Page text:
Tuesday, December 11, 2012

A Boy and a Bear In a Boat

 The American cover, the one I have

Only twice in my life have I finished a book, taken a big deep breath, and then reopened it at the first page to read again. The first book was Charlotte's Web and I was only nine or ten. I so badly wanted Charlotte to be alive again that I started the book over. And cried the second time. I almost restarted Kushiel's Dart when I finished it but regained my sanity as I stared at the 800 or 900 pages before me. On Sunday I read a book called A Boy and a Bear in a Boat. I put the book down, smiled, and instantly picked it back up to start rereading. The first reading had taken me 2 hours. The second one was shorter.

I'm not sure how to describe Dave Shelton's book. The plot, quite simply, is about a boy and a bear and the boat trip that they take together. The boy wants to cross to the other side and the bear is the captain of the boat. They set off on their journey but before long the boy realizes that they are lost. Hopelessly lost, unless you ask the Bear. He knows exactly where they are at. He even has a map (it looks like the image below). So they keep going. And from that, a number of adventures happen. They find sea monsters, The Last Sandwich, tide anomalies, and abandoned ships. It's a book with both a comic no one understands and a ukulele. It's an odd story (blissfully odd). But that's only part of it. It's a story about attitude, friendship, and the unwillingness to give up.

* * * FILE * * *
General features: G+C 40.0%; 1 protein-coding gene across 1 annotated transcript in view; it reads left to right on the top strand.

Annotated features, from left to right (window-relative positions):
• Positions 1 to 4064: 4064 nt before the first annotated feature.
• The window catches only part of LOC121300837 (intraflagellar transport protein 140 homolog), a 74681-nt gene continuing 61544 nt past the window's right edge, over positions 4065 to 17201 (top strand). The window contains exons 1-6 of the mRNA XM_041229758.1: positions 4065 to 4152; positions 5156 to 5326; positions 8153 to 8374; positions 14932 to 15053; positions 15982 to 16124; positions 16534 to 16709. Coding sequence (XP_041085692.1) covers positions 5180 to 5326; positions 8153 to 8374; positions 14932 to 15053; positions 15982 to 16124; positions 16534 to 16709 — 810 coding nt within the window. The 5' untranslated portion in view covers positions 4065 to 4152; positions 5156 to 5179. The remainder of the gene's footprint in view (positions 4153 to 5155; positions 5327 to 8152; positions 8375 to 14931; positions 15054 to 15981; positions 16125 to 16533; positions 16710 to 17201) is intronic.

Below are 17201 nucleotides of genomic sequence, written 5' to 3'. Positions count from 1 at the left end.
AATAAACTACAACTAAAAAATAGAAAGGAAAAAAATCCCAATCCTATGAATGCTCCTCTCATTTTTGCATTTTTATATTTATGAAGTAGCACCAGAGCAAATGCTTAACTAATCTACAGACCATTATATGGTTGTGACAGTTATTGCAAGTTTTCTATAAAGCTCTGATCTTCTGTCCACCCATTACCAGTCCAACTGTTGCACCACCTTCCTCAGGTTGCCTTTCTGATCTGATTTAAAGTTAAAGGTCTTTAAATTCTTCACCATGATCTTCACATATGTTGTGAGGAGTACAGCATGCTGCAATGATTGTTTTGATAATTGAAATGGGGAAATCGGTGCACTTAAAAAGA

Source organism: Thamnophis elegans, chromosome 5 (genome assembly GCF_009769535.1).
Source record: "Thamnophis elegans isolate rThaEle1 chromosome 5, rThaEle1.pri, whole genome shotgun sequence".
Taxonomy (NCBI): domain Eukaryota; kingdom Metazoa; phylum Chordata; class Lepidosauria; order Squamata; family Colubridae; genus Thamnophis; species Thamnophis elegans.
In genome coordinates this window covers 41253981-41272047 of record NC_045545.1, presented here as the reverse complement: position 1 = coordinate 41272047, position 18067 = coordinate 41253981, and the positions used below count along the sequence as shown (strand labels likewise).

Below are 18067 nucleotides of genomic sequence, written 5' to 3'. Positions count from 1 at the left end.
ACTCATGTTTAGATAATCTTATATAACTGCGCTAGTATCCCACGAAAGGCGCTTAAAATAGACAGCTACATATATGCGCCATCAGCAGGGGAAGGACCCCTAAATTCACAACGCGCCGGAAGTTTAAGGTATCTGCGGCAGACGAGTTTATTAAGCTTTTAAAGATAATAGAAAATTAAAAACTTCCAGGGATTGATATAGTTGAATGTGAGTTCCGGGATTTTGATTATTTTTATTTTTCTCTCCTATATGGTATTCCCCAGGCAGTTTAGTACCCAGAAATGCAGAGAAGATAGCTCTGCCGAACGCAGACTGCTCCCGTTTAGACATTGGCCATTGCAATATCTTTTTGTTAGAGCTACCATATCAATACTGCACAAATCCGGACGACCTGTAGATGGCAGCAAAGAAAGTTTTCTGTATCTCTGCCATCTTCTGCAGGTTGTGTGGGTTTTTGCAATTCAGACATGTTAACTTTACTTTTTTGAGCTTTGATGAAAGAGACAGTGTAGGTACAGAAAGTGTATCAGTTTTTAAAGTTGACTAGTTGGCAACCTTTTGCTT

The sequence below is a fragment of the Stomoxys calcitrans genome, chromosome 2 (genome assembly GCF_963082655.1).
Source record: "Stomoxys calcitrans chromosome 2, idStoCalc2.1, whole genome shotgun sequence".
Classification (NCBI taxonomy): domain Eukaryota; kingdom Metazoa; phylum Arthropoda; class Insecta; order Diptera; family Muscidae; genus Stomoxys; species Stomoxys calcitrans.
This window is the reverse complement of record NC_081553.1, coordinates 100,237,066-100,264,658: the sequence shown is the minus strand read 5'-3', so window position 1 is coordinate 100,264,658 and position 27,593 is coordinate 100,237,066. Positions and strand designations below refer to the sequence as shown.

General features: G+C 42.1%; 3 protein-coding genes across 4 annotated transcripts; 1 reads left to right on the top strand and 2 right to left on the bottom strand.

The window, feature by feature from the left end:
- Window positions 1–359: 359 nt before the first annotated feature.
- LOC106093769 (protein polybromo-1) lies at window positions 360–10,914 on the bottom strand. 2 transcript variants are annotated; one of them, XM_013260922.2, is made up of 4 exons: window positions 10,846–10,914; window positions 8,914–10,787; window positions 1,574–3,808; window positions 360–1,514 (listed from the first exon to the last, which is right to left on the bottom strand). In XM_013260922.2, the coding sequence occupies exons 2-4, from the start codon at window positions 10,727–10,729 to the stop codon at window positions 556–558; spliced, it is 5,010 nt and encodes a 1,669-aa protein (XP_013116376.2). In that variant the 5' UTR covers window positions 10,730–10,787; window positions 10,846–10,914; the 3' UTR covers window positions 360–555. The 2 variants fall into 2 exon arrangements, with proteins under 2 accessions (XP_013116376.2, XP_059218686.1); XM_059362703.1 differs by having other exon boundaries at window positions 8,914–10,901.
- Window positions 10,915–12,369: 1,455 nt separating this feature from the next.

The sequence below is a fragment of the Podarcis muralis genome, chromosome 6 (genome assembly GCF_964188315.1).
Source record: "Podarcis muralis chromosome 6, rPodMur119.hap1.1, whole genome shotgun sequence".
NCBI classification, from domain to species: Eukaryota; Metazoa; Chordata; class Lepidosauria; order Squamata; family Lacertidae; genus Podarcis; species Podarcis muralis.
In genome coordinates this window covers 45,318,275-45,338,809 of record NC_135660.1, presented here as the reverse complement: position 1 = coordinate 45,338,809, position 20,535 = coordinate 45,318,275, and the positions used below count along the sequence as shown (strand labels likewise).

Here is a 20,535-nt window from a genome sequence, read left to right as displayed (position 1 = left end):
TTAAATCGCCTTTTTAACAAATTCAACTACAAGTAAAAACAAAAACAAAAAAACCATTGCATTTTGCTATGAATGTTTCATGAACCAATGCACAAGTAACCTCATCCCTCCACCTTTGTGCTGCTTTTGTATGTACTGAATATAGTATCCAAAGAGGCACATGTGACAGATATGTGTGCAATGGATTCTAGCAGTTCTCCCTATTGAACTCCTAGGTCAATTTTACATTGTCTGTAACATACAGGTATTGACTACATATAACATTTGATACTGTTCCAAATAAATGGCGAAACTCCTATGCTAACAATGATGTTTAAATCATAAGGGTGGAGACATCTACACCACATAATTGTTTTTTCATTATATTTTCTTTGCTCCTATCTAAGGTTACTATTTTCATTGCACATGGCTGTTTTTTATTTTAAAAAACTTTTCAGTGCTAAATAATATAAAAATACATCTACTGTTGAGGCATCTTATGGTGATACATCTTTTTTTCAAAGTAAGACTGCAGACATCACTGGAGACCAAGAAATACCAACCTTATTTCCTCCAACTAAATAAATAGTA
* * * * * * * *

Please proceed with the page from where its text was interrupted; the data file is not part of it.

The UK cover, which is so perfect that I will need to find a copy, no matter what cost. 

The book Siddhartha by Herman Hesse always leaving me with an incredible feeling of peace whenever I finish it. I've read it many times over the course of my life. Always when I need to be mentally cleansed. It's a book that restarts my brain. A Boy and a Bear in a Boat might become my new cleansing book. The lessons that this book teaches are simple but I remember feeling completely changed after reading it. It's a bit story, a bit zen koan, and a bit magic. We never find out the boy's name or the bear's name. The boat is named but that's about the only character that has one. We learn what we need to know about the characters though. When I finished I loved Bear the same way I loved Charlotte all those years ago. He was a wonderful character. And the boy grew so much during the course of the book that I wanted to cheer for him. I closed this book (I won't tell you the ending) and I felt completely at peace. It's a magical book, even if I'm still trying to puzzle it out.

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